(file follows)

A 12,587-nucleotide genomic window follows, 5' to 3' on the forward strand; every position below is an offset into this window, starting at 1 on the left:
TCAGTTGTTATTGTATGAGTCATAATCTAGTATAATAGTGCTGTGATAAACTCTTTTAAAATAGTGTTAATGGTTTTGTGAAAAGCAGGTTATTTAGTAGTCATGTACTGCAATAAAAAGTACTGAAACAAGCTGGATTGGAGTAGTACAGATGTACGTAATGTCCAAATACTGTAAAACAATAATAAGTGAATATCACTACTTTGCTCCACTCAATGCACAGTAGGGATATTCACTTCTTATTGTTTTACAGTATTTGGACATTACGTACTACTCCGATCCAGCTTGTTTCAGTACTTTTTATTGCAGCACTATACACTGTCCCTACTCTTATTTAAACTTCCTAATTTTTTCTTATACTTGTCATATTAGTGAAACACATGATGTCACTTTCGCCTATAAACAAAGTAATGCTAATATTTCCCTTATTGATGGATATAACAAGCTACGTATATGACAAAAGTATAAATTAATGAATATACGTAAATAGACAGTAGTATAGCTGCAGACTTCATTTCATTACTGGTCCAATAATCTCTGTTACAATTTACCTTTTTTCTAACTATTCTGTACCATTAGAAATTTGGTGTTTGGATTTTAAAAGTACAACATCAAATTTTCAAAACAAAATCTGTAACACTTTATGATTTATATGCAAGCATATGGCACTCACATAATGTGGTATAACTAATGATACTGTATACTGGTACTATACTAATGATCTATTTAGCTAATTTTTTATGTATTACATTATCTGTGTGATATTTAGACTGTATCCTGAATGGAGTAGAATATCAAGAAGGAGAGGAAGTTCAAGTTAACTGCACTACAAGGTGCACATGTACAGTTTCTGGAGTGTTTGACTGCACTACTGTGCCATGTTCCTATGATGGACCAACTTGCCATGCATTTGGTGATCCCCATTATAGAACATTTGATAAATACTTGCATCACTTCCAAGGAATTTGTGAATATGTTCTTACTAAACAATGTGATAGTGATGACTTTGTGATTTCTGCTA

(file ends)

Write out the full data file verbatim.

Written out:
A 12,587-nucleotide genomic window follows, 5' to 3' on the forward strand; every position below is an offset into this window, starting at 1 on the left:
TCAGTTGTTATTGTATGAGTCATAATCTAGTATAATAGTGCTGTGATAAACTCTTTTAAAATAGTGTTAATGGTTTTGTGAAAAGCAGGTTATTTAGTAGTCATGTACTGCAATAAAAAGTACTGAAACAAGCTGGATTGGAGTAGTACAGATGTACGTAATGTCCAAATACTGTAAAACAATAATAAGTGAATATCACTACTTTGCTCCACTCAATGCACAGTAGGGATATTCACTTCTTATTGTTTTACAGTATTTGGACATTACGTACTACTCCGATCCAGCTTGTTTCAGTACTTTTTATTGCAGCACTATACACTGTCCCTACTCTTATTTAAACTTCCTAATTTTTTCTTATACTTGTCATATTAGTGAAACACATGATGTCACTTTCGCCTATAAACAAAGTAATGCTAATATTTCCCTTATTGATGGATATAACAAGCTACGTATATGACAAAAGTATAAATTAATGAATATACGTAAATAGACAGTAGTATAGCTGCAGACTTCATTTCATTACTGGTCCAATAATCTCTGTTACAATTTACCTTTTTTCTAACTATTCTGTACCATTAGAAATTTGGTGTTTGGATTTTAAAAGTACAACATCAAATTTTCAAAACAAAATCTGTAACACTTTATGATTTATATGCAAGCATATGGCACTCACATAATGTGGTATAACTAATGATACTGTATACTGGTACTATACTAATGATCTATTTAGCTAATTTTTTATGTATTACATTATCTGTGTGATATTTAGACTGTATCCTGAATGGAGTAGAATATCAAGAAGGAGAGGAAGTTCAAGTTAACTGCACTACAAGGTGCACATGTACAGTTTCTGGAGTGTTTGACTGCACTACTGTGCCATGTTCCTATGATGGACCAACTTGCCATGCATTTGGTGATCCCCATTATAGAACATTTGATAAATACTTGCATCACTTCCAAGGAATTTGTGAATATGTTCTTACTAAACAATGTGATAGTGATGACTTTGTGATTTCTGCTA